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20 views4 pagesImage denoising involves the manipulation of the image data to produce a clear and high quality image. Selection of the denoising algorithm is depends on the types of images and applications area of images. Hence, it is necessary to have knowledge about the noise present in the image so as to select the appropriate denoising algorithm. Wavelet based approach is Nobel approach for denoising smooth images corrupted with Speckle noise. This paper proposed the wavelet based approach on the images corrupted with Speckle noise and performs their study by considering five major wavelet families like Haar, Daubecheis, Coiflets, Symlets and Biorthogonals. The edge preservation and sparse representation abilities of wavelet transform is utilized. A quantitative measure of comparison between original image and denoised image is provided by the PSNR (peak signal to noise ratio) for the smooth and textured images.

Apr 06, 2014

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Image denoising involves the manipulation of the image data to produce a clear and high quality image. Selection of the denoising algorithm is depends on the types of images and applications area of images. Hence, it is necessary to have knowledge about the noise present in the image so as to select the appropriate denoising algorithm. Wavelet based approach is Nobel approach for denoising smooth images corrupted with Speckle noise. This paper proposed the wavelet based approach on the images corrupted with Speckle noise and performs their study by considering five major wavelet families like Haar, Daubecheis, Coiflets, Symlets and Biorthogonals. The edge preservation and sparse representation abilities of wavelet transform is utilized. A quantitative measure of comparison between original image and denoised image is provided by the PSNR (peak signal to noise ratio) for the smooth and textured images.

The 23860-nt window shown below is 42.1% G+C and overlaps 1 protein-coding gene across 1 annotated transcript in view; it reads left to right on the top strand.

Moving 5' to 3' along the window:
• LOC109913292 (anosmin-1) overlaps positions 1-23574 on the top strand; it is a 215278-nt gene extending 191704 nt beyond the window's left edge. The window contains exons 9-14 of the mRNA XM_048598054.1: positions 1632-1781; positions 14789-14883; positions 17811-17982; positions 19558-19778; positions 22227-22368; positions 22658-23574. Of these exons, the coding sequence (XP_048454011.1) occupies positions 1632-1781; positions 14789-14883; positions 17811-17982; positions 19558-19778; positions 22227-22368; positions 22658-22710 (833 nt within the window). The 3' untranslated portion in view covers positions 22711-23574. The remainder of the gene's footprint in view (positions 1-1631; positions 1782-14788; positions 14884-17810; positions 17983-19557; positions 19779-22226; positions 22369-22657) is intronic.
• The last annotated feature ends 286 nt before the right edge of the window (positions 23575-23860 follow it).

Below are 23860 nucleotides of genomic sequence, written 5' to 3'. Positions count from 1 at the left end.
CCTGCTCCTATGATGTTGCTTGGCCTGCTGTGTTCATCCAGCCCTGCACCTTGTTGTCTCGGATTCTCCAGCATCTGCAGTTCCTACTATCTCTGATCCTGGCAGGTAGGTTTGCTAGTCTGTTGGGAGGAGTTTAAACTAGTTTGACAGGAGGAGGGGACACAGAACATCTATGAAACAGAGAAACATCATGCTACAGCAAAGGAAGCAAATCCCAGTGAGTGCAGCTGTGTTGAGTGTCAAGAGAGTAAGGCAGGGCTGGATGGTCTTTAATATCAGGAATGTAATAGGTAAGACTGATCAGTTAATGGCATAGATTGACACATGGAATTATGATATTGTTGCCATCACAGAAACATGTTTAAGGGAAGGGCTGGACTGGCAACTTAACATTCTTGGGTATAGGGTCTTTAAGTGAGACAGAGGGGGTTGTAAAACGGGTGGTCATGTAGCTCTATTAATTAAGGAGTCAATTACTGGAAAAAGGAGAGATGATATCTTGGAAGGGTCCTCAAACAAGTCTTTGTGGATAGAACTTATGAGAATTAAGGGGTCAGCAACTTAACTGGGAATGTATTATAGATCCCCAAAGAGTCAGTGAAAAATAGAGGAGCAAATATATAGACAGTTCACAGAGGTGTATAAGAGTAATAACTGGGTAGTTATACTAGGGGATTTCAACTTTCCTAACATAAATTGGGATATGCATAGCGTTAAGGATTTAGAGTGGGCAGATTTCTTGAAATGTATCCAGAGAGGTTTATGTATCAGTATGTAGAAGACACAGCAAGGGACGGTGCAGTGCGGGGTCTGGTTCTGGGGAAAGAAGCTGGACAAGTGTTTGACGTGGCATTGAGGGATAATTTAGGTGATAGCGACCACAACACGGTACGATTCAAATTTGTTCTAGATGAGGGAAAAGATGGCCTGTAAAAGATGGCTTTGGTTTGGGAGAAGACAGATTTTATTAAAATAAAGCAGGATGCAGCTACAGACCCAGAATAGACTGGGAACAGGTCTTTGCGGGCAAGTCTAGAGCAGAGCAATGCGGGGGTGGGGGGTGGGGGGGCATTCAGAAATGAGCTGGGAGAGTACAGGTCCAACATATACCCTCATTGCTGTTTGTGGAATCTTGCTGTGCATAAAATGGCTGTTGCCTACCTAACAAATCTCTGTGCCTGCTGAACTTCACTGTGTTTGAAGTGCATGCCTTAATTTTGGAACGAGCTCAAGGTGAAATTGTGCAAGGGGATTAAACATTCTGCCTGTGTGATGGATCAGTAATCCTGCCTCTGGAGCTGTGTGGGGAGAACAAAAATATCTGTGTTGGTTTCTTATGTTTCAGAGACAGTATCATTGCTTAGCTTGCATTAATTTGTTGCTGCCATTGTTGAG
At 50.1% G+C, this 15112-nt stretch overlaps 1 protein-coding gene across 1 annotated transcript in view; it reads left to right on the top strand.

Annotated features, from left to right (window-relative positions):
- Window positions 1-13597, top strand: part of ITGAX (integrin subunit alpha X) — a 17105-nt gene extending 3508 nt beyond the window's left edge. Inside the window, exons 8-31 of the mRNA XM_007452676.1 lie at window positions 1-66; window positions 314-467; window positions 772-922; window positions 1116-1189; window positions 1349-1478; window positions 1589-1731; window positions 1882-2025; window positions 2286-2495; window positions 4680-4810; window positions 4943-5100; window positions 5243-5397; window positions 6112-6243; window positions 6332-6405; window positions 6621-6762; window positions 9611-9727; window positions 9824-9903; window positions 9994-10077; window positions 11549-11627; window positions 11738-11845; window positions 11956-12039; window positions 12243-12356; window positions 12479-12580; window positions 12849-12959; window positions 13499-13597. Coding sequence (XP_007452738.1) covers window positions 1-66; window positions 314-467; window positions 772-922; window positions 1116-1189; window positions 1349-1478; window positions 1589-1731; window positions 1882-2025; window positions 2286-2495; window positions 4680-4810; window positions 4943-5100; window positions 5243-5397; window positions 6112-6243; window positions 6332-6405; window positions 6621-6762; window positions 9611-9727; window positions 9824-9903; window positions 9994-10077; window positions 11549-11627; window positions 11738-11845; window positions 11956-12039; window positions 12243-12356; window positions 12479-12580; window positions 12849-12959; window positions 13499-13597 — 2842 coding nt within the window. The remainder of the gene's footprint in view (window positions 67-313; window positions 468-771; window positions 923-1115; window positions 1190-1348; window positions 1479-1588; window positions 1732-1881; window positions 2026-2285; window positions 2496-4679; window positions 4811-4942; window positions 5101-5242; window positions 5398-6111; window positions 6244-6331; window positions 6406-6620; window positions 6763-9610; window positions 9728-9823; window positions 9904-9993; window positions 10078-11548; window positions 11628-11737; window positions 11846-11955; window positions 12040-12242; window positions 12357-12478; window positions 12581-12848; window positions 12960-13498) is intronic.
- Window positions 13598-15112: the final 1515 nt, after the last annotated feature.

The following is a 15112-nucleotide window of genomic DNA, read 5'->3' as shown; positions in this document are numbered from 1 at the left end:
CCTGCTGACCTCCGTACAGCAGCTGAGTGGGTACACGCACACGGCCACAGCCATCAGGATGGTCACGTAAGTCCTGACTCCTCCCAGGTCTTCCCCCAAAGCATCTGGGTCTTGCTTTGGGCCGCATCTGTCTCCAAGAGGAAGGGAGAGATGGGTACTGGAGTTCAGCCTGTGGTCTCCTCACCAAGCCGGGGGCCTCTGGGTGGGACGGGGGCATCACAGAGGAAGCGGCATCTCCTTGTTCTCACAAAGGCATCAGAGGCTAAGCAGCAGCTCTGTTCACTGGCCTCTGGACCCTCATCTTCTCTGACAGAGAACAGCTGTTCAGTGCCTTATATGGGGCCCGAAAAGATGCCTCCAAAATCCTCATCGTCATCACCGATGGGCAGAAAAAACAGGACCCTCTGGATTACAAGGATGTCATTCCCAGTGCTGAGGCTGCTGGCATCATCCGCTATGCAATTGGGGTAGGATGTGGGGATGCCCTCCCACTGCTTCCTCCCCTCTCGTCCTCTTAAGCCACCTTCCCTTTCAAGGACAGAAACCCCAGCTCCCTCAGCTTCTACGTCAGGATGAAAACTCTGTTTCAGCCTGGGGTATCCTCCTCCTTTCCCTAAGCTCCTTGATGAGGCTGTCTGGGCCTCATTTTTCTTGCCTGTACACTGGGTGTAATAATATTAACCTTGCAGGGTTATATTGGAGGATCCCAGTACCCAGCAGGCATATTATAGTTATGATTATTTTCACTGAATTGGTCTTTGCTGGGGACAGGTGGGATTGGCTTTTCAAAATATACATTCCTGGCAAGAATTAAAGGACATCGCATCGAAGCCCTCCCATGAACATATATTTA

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20 views

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Image denoising involves the manipulation of the image data to produce a clear and high quality image. Selection of the denoising algorithm is depends on the types of images and applications area of images. Hence, it is necessary to have knowledge about the noise present in the image so as to select the appropriate denoising algorithm. Wavelet based approach is Nobel approach for denoising smooth images corrupted with Speckle noise. This paper proposed the wavelet based approach on the images corrupted with Speckle noise and performs their study by considering five major wavelet families like Haar, Daubecheis, Coiflets, Symlets and Biorthogonals. The edge preservation and sparse representation abilities of wavelet transform is utilized. A quantitative measure of comparison between original image and denoised image is provided by the PSNR (peak signal to noise ratio) for the smooth and textured images.

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Wavelet based Nobel Approach for Denoising Smooth Images Corrupted with Speckle Noise

Gopal Prasad*, Atul Kumar Singh#, H. V. Singh#, S. P. Gangwar#

Electronics Engineering Department K. P. Engineering College, Agra, UP, India

gprbansal@gmail.com

# *

atulda.gangwar@gmail.com harshvikramsingh@gmail.com spsingh1981@gmail.com

Abstract Image denoising involves the manipulation of the image data to produce a clear and high quality image. Selection of the denoising algorithm is depends on the types of images and applications area of images. Hence, it is necessary to have knowledge about the noise present in the image so as to select the appropriate denoising algorithm. Wavelet based approach is Nobel approach for denoising smooth images corrupted with Speckle noise. This paper proposed the wavelet based approach on the images corrupted with Speckle noise and performs their study by considering five major wavelet families like Haar, Daubecheis, Coiflets, Symlets and Biorthogonals. The edge preservation and sparse representation abilities of wavelet transform is utilized. A quantitative measure of comparison between original image and denoised image is provided by the PSNR (peak signal to noise ratio) for the smooth and textured images.